Women’s World Cup 2023 Co-hosted By Australia And New Zealand

Women's World Cup 2023 Co-hosted By Australia And New Zealand

Draw for the 2023 Women’s World Cup football, co-hosted by Australia and New Zealand, will take place in Auckland on October 22 this year, FIFA said on Friday.

An expanded field of 32 teams will find their group-level opponents for the ninth edition of the Women’s World Cup.

The tournament kicks off on July 20 next year, with New Zealand playing the opening game in Auckland.

FIFA Secretary-General Fatma Samura said: “Preparations are under way in Australia and New Zealand to welcome the world’s largest women’s singles event.

“The official draw countdown in October marks an important milestone for the team and fans.”

The month-long tournament will be held in five cities in Australia and four in New Zealand. The host countries qualify automatically.

From Asia, China, Japan, South Korea, the Philippines and Vietnam have already qualified with European teams France, Spain, Sweden and Denmark.

The United States won the 2019 edition in France.

A further five will take place in Australia while the remaining two matches will be played in Auckland and Wellington.

The quarter-finals are split between the two hosts, with matches in Auckland, Brisbane, Wellington and Stadium Australia in Sydney.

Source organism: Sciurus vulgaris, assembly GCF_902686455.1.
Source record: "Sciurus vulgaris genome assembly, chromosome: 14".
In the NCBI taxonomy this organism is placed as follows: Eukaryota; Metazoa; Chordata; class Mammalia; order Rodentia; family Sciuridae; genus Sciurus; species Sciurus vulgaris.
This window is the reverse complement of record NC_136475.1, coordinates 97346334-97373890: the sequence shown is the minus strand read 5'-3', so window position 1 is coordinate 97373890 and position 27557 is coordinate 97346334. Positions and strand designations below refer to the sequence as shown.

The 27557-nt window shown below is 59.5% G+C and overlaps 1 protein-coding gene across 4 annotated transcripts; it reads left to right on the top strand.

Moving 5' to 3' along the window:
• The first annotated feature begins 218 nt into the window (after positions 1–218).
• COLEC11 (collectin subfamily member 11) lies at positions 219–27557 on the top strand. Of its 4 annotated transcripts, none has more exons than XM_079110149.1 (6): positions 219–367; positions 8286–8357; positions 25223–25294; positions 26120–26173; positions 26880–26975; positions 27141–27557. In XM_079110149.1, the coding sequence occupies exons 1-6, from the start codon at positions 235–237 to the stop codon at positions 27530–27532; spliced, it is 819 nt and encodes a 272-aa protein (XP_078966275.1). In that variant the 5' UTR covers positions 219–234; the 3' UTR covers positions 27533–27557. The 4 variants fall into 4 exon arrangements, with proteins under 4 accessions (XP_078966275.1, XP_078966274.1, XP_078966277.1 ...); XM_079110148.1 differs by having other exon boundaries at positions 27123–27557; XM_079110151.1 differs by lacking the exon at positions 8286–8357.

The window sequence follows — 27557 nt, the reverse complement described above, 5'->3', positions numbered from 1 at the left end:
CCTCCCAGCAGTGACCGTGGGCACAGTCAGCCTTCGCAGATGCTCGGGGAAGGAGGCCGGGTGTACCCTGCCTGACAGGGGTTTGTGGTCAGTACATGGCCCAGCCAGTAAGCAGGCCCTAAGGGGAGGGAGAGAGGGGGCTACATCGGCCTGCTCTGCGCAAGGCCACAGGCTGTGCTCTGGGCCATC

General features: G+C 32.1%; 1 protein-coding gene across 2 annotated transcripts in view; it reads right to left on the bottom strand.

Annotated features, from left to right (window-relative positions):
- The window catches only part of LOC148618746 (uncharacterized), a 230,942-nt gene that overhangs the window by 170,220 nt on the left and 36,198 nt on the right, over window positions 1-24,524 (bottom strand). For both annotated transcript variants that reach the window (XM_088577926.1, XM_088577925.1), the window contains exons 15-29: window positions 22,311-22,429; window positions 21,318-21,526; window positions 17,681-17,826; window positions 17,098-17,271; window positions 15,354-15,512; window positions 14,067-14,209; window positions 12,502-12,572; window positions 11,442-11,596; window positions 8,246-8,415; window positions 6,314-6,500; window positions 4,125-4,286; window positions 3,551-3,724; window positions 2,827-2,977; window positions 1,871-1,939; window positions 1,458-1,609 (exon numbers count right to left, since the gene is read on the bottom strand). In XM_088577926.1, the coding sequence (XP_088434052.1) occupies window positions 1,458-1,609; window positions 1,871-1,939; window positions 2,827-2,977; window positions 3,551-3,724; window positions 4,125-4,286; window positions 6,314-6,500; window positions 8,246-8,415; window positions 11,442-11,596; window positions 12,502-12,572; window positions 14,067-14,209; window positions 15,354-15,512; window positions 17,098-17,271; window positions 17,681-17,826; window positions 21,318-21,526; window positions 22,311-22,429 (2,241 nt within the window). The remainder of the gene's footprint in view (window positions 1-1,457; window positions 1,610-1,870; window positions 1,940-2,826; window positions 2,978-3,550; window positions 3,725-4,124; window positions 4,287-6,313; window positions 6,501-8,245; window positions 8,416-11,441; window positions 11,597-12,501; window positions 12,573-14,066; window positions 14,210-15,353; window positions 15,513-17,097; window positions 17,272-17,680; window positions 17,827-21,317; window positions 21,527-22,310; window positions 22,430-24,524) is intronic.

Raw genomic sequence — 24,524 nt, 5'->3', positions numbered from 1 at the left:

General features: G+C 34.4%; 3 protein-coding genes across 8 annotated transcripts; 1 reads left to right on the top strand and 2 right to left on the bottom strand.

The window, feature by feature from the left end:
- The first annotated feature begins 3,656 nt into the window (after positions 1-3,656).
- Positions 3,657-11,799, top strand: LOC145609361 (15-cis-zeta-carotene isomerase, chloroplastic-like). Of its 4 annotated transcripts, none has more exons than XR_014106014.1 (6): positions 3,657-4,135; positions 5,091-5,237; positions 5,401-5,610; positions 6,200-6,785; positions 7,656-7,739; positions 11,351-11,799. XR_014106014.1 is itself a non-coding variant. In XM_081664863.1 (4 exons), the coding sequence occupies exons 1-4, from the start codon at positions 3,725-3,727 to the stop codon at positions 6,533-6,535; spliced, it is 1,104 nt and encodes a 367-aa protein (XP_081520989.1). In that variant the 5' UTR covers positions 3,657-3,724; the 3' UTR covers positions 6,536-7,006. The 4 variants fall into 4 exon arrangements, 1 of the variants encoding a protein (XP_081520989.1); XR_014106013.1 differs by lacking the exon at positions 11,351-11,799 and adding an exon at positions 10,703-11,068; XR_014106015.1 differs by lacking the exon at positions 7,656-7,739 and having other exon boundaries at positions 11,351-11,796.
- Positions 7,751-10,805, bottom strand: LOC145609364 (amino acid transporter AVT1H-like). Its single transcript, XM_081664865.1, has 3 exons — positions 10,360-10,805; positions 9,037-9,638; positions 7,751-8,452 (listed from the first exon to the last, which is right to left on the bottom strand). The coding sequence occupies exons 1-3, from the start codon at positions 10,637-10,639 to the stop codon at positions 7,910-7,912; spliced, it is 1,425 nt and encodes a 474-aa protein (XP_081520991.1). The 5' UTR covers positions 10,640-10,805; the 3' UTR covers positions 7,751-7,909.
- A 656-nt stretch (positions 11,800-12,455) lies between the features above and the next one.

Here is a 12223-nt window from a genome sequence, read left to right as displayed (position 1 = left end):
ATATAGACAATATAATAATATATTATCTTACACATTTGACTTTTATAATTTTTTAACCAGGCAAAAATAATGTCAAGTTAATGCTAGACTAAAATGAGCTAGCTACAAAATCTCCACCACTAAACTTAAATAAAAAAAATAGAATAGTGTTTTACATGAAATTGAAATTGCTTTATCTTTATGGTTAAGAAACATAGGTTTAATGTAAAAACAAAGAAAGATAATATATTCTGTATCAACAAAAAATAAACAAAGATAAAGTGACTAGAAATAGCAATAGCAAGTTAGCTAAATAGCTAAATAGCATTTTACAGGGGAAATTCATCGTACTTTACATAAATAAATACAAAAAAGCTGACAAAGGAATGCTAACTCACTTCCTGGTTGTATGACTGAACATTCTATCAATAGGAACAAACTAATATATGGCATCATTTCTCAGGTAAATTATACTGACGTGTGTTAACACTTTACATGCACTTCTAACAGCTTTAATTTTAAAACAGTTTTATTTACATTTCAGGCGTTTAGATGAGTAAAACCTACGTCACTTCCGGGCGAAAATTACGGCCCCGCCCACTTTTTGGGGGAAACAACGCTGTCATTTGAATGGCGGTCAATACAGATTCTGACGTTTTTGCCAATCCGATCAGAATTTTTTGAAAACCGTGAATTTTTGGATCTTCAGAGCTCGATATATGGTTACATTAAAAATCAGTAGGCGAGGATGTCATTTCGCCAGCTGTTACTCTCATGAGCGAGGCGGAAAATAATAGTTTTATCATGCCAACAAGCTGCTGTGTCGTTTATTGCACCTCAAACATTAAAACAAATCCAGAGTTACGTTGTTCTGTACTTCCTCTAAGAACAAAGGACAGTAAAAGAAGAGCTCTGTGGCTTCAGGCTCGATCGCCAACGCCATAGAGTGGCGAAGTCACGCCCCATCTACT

Both Australia and New Zealand will also host one semi-final each at Stadium Australia and Eden Park respectively, while the third-place playoff will take place at Brisbane Stadium.

Football Australia chief executive James Johnson said he “can’t think of a better outcome” for the Australian team as all their matches will be played on home soil.

“It’s a great schedule for the Matildas that means that the Matildas will not travel abroad in a co-hosted competition we are guaranteed,” said Johnson.

“I think we’ve all landed on a match schedule that everyone agreed with in the end, and everyone can buy into.

“I think the match schedule is what creates the whole narrative for the tournament, and this tournament will be fantastic because of this match schedule.”

Australia’s Minister for Sport Richard Colbeck said momentum was building as the countdown to the FIFA Women’s World Cup 2023 continues.

“It is a great privilege for Australia to host 35 matches, including the final – a sporting showcase that will reinforce our growing reputation as a major events host,” said Colbeck.

New Zealand’s Minister for Sport and Recreation Grant Robertson said New Zealanders were thrilled to be hosting 24 group matches and five knockout matches.

“Gaining an equal share of the group-stage matches with Australia is really exciting for Aotearoa and will ensure more of our sports-mad nation can enjoy this once-in-a-lifetime event in our backyard,” added Robertson.

The 2023 edition will be the largest ever FIFA Women’s World Cup with the number of teams increasing from 24 to 32.

No senior World Cup in men’s or women’s football has been held in Oceania before.

Australia and New Zealand were awarded the hosting rights following a FIFA Council vote in June 2020.

The joint bid received 22 out of a possible 35 votes to defeat Colombia, the only other contender, which obtained 13 votes.

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